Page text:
Presidio Coastal Trail and Bicycle/Pedestrian Bridge Now Open

December 8, 2015


Presidio Coastal Trail Pedestrian Bridge

San Francisco, CA: Improvements to the spectacular Presidio Coastal Trail corridor south of the Golden Gate Bridge, including the construction of a new bicycle/pedestrian bridge that connects the trail to Merchant Road is now open after several years of work by the National Park Service, Golden Gate National Parks Conservancy, and the Presidio Trust. The public will now be able to traverse a new bicycle/pedestrian bridge that connects the southern end of the Golden Gate Bridge with the Coastal Trail.

Previously, cyclists coming off the span had to loop through the Bridge Plaza in order to continue their southbound journey to Merchant Road and onward down the flank of the Presidio. But this new ADA accessible feature allows visitors to connect directly to the Coastal Trail, while taking them over the Covered Way and providing them with fresh perspectives on Battery Cranston and Battery Marcus Miller.

This long-awaited link is part of the larger Presidio Coastal Trail improvement project (launched in 2010), which has created multi-use segments, installed bike lanes along Lincoln Boulevard, restored native habitat along the trail corridor, and established new overlooks.

Work on this trail included safety fencing on the bridge, improved connections to help pedestrians and bicyclists access the new trail and parking lot, and fencing to protect newly planted vegetation areas. Cyclists can now use this portion of the California Coastal Trail in the Presidio, which is 8.9 miles from the Cliff House to Golden Gate Bridge.

The California Coastal Trail overall is a 1,200-mile route tracing the iconic Pacific coastline from Mexico to Oregon. The Presidio segment connects Baker Beach to the Golden Gate Bridge through the rugged coastal bluffs. At its northern end, the trail continues across the Golden Gate Bridge to the Marin Headlands, and also connects to the Bay Trail, which provides access to the Civil War era Fort Point and Crissy Field. At the southern end, the trail connects to the 25th Avenue Gate to the Presidio and the Richmond District of San Francisco.

This project is part of a comprehensive trail improvement program made possible by generous support from the Evelyn and Walter Haas, Jr. Fund, the Trails Forever Fund a Foot of Trail donors, federal and local agency grants, and members of the Parks Conservancy.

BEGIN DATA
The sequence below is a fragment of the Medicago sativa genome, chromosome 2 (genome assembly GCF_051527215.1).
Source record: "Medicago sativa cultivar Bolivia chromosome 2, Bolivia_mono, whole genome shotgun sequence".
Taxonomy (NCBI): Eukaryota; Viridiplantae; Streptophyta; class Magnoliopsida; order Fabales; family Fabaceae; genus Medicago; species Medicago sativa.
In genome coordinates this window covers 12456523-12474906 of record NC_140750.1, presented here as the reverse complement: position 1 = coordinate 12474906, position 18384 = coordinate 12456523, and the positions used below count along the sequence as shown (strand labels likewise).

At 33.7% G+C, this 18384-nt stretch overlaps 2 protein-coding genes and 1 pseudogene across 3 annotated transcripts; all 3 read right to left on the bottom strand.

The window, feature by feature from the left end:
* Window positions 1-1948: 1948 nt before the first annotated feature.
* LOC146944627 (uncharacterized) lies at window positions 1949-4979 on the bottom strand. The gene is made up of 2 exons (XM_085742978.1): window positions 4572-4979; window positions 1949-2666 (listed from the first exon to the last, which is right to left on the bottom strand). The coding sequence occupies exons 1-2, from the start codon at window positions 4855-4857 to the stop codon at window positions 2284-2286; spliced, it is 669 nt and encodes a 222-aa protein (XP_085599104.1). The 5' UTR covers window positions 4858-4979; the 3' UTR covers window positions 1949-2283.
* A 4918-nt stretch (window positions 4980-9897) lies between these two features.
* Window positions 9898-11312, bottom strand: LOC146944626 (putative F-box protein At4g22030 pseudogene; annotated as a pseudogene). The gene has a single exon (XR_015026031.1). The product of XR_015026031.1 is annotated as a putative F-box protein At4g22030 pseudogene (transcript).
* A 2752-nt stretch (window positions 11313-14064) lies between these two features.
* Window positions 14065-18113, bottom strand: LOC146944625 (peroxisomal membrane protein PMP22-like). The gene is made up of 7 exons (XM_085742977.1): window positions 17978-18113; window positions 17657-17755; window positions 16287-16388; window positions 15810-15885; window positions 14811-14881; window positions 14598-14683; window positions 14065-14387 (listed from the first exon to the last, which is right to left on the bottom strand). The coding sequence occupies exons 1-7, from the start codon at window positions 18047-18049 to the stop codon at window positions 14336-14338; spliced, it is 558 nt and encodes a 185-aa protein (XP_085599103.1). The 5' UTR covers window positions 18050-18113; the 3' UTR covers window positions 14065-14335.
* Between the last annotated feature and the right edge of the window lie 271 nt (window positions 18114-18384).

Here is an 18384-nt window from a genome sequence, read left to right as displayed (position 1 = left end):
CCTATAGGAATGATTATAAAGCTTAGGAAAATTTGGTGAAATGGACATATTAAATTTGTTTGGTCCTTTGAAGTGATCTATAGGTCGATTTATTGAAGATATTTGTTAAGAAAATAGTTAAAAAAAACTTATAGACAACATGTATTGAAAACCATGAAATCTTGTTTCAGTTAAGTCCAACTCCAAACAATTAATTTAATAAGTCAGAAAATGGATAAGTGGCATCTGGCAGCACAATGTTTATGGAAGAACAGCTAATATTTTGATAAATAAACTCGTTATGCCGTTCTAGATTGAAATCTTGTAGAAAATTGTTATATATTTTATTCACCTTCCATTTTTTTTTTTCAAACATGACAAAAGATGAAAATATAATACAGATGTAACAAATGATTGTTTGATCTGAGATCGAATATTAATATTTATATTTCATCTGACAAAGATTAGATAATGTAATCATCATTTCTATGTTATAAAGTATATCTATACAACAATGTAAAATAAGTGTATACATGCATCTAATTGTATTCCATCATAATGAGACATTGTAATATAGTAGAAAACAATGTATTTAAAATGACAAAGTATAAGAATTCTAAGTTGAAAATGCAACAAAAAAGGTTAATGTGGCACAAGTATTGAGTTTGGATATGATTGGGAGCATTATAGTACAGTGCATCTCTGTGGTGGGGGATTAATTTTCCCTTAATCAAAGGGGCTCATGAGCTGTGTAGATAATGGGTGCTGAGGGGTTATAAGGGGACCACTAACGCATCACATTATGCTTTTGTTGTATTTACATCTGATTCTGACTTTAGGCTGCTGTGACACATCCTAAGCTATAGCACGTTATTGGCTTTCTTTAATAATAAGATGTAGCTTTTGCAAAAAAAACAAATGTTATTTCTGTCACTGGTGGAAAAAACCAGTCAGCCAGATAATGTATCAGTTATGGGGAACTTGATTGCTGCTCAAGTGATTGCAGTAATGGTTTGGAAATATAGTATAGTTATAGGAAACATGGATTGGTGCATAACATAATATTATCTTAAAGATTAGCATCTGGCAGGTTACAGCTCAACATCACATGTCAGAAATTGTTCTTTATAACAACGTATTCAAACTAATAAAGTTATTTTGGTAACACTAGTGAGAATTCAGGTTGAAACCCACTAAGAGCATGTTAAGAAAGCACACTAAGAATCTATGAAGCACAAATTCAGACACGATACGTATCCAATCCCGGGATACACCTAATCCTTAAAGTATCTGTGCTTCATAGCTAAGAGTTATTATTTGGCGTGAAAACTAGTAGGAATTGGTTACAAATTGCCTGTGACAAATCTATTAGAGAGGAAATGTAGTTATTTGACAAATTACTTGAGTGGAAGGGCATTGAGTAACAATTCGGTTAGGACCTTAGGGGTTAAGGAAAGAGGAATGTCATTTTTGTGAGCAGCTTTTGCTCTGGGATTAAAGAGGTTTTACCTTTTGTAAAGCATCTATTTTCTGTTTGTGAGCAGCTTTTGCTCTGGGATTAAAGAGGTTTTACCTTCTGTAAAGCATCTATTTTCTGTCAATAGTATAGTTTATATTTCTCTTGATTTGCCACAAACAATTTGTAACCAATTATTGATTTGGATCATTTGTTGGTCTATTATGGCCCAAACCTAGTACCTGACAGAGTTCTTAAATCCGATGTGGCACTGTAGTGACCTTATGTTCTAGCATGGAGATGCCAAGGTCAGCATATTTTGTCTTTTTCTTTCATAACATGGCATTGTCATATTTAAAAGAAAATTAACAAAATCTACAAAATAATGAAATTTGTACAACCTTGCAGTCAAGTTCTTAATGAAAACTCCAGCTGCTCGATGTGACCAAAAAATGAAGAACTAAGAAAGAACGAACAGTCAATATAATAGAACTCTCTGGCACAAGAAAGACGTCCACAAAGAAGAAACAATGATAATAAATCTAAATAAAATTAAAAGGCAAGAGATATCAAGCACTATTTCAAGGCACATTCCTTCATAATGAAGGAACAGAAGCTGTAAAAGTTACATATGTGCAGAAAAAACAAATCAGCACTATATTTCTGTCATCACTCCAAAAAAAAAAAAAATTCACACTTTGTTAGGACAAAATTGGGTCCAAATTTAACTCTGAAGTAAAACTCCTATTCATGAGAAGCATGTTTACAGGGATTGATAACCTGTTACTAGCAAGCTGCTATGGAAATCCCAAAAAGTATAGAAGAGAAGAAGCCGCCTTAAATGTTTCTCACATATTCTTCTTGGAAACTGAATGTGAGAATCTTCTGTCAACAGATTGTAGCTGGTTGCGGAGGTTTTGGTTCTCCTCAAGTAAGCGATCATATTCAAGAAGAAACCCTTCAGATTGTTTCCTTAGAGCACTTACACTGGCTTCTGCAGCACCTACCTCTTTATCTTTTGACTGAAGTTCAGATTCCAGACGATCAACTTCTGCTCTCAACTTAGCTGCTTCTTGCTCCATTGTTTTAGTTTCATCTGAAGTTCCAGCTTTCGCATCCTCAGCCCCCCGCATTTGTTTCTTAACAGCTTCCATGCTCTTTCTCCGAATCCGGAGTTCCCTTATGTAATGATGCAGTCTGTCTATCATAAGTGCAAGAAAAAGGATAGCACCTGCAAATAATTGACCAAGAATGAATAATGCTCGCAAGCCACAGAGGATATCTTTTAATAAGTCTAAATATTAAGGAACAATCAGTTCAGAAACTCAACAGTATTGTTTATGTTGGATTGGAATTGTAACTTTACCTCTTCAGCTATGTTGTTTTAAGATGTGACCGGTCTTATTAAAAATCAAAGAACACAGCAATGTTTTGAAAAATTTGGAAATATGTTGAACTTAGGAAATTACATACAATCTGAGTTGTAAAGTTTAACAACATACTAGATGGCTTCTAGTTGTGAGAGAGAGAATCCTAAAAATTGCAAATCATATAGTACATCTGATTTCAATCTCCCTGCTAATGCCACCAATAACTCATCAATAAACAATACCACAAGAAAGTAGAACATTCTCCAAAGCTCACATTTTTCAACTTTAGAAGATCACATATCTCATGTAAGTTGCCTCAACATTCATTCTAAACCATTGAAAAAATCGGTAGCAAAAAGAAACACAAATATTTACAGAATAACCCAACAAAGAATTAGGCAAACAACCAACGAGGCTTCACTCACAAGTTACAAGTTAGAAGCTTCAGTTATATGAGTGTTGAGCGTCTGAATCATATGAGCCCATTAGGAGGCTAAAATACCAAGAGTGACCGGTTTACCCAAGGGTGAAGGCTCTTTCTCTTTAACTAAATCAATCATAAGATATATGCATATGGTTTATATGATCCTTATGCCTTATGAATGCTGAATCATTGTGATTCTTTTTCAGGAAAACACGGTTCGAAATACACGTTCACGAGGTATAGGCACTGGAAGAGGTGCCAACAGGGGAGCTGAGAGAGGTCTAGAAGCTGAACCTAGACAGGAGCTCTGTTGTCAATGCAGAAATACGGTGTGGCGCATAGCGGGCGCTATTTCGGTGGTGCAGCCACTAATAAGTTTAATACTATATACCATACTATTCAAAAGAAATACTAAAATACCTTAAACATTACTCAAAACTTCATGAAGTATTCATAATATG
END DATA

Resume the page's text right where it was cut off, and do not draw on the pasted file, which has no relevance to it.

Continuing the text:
Presidio Trails. Bikeways, and Overlooks

The Parks Conservancy, in partnership with the NPS, and The Presidio Trust, is working to advance our “Trails Forever” initiative to create a world-class trail system and implement landmark Coastal Trail projects throughout the parks, in support of our mission to preserve the Golden Gate National Parks, enhance the experiences of park visitors, and build a community dedicated to conserving the parks for the future.

National Park Service
The National Park Service (NPS) is a federal agency within the U.S. Department of the Interior charged with managing the preservation and public use of America’s most significant natural, scenic, historic, and cultural treasures. The NPS manages the Golden Gate National Recreation Area, as well as 401 other park sites across the U.S.

About the Golden Gate National Parks Conservancy
The Golden Gate National Parks Conservancy is the nonprofit membership organization that supports the Golden Gate National Parks—the most visited unit in the national park system in the U.S. Since 1981, the Parks Conservancy has provided over $362 million in aid for site transformations, trail improvements, habitat restoration, research and conservation, volunteer and youth engagement, and interpretive and educational programs. Conservancy funded projects, in partnership with the National Park Service and Presidio Trust, are visible across the parks’ 80,000 acres—including the Presidio, Crissy Field, Muir Woods, Lands End, Alcatraz, and more. The Conservancy’s work is made possible through the dedication of its members and donors; contributions from foundations, businesses, public agencies, and generous individuals; as well as earned income from visitor services. Learn more at

About the Presidio Trust
Responsible for the transformation of the Presidio from an historic Army post into a premier national park that is financially self sustaining, the Presidio Trust is leading the nation’s largest historic preservation project, restoring the park’s buildings and landscapes, and creating innovative programs. For more information, visit